Hanoi, Vietnam: Count to a Thousand

It’s happening. I’m not sure what it is, but it’s happening. Hanoi is turning 1,000 years old. In 10 days. But the festivities began this morning. Officially at 8am but by the time I left my house at 7.30 the streets were already an orderly mess. Roads blocked, traffic diverted, people hoarded, “No Entry” signs planted. Nearly every expat I’ve spoken to in the last month has said that they’ll hide away inside until these 10 days are over. That’s probably wise. Luckily, wise isn’t one of my definitive traits. This morning I headed into the maelstrom. And it was fun.

I never cease to be amazed by the friendliness of the strangers that surround me everyday. A lot of people will tell you that Hanoi is a cold and lonely place, full of hard stares and mean faces. In my experience, nothing is further from the truth. Try to speak English to almost any young Vietnamese kid and I bet you they know the words “hello” and “beautiful” or “handsome”. They learn two words: one a greeting and the next a compliment. I’ve always enjoyed that. It’s ridiculous and kind of amazing and I think it says a lot about the place. Anyway, there was a lot of that today. Everyone was in a good mood. I’ve made fun of these celebrations along with everyone else for I don’t even know how long, but in the end, a lot of locals seem very excited about it.

But it isn’t all roses and hellos. The opening ceremony this morning around Hoan Kiem Lake was barred to all but the VIP set. Black cars with tinted windows and national flags passed through barricades while all others were shooed away. Despite the crowds at the bottom of the lake, the eastern side was all but deserted. Saved and scrubbed clean for the diplomats and visiting delegations. They’ll see a different kind of anniversary. And then tourism promotion has been next to non-existent and on the whole the entire fiasco seems like a giant excuse to make everyday life a living hell for all those people that have real jobs anywhere near the city center. Lights have been vomited across the city. Hoan Kiem Lake has been taken over by searchlights and makeshift stages. We’ll have blackouts for weeks after this is over.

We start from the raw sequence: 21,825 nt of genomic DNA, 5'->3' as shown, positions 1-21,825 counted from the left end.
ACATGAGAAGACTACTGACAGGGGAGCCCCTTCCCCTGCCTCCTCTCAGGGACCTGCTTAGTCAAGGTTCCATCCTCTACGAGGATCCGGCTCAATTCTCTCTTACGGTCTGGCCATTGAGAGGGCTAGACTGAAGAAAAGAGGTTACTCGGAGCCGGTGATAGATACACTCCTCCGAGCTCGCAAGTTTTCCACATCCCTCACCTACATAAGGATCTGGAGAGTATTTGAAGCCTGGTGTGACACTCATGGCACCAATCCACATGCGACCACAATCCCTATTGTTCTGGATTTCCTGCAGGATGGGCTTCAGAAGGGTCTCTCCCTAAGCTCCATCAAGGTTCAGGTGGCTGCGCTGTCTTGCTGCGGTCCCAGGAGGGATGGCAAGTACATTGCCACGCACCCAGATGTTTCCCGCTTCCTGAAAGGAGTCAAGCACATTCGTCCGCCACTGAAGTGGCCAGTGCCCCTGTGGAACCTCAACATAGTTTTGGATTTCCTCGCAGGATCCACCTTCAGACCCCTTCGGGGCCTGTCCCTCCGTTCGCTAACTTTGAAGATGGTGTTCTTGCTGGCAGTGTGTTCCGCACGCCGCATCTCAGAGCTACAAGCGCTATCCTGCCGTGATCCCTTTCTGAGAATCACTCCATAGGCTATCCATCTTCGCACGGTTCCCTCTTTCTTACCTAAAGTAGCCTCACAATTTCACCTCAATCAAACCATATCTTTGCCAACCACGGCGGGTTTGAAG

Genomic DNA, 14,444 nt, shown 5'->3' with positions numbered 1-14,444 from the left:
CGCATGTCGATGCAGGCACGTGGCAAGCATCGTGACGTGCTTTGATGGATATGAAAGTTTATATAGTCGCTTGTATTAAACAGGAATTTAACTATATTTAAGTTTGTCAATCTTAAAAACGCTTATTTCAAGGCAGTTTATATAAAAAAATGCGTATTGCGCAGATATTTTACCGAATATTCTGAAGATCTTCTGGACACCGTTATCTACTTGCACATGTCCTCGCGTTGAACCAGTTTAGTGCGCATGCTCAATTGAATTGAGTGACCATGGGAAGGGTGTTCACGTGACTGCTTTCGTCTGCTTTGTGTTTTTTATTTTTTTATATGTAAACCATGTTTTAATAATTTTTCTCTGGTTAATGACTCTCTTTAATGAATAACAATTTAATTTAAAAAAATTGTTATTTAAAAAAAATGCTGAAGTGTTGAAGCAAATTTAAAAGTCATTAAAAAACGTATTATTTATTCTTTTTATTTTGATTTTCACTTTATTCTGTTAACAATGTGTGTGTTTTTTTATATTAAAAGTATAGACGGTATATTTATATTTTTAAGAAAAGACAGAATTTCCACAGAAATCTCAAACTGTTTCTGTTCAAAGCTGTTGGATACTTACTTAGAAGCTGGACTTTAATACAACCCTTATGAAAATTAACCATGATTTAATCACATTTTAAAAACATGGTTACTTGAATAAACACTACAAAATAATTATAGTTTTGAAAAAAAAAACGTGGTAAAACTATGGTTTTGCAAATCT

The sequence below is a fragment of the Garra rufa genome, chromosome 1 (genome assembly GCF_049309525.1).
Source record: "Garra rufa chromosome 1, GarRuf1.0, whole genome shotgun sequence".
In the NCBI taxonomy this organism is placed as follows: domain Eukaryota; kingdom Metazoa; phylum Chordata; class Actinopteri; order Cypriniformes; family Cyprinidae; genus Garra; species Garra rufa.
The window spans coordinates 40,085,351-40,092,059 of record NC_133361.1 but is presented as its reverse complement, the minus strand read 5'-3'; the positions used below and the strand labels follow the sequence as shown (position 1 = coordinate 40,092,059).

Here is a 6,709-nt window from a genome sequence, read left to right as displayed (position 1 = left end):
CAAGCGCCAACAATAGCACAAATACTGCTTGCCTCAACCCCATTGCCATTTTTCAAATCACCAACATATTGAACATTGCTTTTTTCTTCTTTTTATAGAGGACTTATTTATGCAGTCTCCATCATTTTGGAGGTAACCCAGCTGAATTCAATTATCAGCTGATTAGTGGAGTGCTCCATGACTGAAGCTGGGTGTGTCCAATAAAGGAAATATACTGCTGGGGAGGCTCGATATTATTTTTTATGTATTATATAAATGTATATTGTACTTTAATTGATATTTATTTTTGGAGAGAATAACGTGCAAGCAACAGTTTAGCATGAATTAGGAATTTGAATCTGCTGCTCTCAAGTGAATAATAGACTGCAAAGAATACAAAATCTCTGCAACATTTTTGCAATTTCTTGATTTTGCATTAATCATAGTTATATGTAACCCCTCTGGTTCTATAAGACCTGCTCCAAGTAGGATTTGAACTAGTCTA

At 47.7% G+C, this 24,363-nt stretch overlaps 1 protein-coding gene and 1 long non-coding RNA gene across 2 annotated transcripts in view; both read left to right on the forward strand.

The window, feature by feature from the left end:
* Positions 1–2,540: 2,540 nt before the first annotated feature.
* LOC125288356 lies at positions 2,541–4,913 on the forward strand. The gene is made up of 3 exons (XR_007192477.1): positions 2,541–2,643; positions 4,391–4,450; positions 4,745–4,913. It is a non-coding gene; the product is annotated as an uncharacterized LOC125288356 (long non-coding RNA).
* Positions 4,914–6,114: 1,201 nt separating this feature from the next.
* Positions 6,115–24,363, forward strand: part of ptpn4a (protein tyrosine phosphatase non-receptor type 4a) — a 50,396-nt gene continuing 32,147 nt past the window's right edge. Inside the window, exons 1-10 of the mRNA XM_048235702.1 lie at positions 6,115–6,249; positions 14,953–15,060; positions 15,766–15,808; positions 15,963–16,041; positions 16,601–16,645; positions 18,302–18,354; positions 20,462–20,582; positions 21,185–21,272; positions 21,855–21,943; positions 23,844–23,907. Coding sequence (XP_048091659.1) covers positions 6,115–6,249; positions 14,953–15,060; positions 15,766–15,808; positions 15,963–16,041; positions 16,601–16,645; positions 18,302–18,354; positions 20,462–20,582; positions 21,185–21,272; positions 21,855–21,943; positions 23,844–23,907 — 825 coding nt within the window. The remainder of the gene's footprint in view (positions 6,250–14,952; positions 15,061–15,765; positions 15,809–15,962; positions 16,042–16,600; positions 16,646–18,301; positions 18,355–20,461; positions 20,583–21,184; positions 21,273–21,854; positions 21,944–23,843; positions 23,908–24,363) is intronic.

The images above are from an hour this morning walking around the southern side of the Old Quarter, near my house. I didn’t have a VIP badge to get to the official ceremony, and the old “white guy with a camera” trick wasn’t working. But still, I think these pictures give a little insight into the first of the proceedings. Hanoi does like itself a nice crowd now.


13 thoughts on “Hanoi, Vietnam: Count to a Thousand

  1. I love the article a lot. That’s exactly how I feel about Hanoi today. The ceremony’s already begun. Wish you had a great time here, Joe. Feel the hospitality of our ancient Hanoi 🙂

  2. A fantastic series, full of colour and emotion. I just love the shot of the old general (or whatever he is) and all those stars!

  3. Your portrait of the old NVA Senior Captain reminded me of the works of another photographer, who’s made a name for himself by going around the world taking pictures of old veterans at events such as this one in Hanoi. The guy’s name has escaped me, and google is not helping.

  4. Love the photos. Your pictures are so vivd and detailed. The first two really appeal to the senses. Great photography and article.

  5. Hiya! I simply wish to give a huge thumbs up for the good info youve got here on this
    post. I shall be coming back to your blog for more soon.

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